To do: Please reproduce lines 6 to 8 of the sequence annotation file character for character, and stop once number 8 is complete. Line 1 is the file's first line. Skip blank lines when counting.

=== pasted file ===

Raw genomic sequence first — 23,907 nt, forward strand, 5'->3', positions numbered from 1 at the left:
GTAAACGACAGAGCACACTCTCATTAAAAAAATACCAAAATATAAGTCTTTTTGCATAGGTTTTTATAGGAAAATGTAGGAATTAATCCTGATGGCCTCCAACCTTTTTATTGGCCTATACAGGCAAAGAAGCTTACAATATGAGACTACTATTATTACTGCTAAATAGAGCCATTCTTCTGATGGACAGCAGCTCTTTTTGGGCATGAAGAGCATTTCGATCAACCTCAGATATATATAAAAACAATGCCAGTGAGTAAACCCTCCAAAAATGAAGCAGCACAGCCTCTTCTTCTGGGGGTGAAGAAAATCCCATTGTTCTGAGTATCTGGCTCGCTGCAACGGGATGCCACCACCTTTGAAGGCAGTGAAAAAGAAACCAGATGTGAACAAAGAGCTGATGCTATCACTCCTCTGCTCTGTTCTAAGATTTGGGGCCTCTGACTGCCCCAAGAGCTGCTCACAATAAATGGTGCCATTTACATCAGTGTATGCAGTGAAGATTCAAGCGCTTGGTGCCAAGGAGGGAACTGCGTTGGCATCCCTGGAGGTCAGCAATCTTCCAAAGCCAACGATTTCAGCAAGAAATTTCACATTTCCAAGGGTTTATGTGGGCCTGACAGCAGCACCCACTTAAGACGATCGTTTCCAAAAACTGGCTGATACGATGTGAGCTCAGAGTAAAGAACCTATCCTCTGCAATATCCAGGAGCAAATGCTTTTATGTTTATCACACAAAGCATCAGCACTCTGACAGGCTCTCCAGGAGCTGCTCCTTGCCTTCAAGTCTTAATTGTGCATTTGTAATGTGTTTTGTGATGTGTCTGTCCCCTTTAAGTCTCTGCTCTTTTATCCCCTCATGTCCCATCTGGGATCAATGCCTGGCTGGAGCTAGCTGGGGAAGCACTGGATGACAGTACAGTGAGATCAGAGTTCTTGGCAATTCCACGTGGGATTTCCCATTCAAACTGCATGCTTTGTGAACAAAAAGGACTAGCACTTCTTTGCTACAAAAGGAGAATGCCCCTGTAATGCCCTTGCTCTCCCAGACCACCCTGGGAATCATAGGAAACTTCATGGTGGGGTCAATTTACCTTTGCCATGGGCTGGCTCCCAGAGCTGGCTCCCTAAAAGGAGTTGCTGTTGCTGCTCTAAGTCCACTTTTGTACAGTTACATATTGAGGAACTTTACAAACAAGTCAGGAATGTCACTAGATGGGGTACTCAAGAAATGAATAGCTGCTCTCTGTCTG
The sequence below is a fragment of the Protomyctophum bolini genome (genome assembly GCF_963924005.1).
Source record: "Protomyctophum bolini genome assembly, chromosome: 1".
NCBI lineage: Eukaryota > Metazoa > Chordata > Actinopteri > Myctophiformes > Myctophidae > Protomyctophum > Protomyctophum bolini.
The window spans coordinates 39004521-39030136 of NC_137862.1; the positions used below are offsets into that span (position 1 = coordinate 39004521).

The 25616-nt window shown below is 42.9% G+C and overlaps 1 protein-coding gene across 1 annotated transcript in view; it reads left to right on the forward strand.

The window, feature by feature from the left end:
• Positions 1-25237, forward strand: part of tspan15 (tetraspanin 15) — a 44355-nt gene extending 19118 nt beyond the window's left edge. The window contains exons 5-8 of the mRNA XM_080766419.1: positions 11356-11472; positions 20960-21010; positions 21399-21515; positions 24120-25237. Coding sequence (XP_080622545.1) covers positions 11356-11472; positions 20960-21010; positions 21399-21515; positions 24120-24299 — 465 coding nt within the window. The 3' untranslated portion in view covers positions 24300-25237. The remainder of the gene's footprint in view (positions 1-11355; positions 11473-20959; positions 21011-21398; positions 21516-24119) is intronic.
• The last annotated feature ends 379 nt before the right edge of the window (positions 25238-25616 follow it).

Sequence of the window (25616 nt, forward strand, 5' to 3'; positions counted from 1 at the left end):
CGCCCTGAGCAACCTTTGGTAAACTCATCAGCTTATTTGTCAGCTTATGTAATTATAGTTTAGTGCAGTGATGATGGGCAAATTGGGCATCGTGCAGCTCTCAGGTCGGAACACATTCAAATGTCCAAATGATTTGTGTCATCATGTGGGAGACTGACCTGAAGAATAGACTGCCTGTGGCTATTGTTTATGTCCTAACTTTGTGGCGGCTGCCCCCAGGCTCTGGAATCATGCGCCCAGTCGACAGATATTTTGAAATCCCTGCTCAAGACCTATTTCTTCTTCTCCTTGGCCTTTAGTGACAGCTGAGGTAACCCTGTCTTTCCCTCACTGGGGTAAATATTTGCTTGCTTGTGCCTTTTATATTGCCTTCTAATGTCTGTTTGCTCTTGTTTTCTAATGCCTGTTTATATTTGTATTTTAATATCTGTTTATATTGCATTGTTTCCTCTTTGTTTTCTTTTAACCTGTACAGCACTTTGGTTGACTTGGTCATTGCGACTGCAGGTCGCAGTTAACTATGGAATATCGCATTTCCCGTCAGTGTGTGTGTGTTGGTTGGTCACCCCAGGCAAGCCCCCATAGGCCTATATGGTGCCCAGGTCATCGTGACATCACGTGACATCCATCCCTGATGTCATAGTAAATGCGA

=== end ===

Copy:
The window spans coordinates 39004521-39030136 of NC_137862.1; the positions used below are offsets into that span (position 1 = coordinate 39004521).

The 25616-nt window shown below is 42.9% G+C and overlaps 1 protein-coding gene across 1 annotated transcript in view; it reads left to right on the forward strand.

The window, feature by feature from the left end: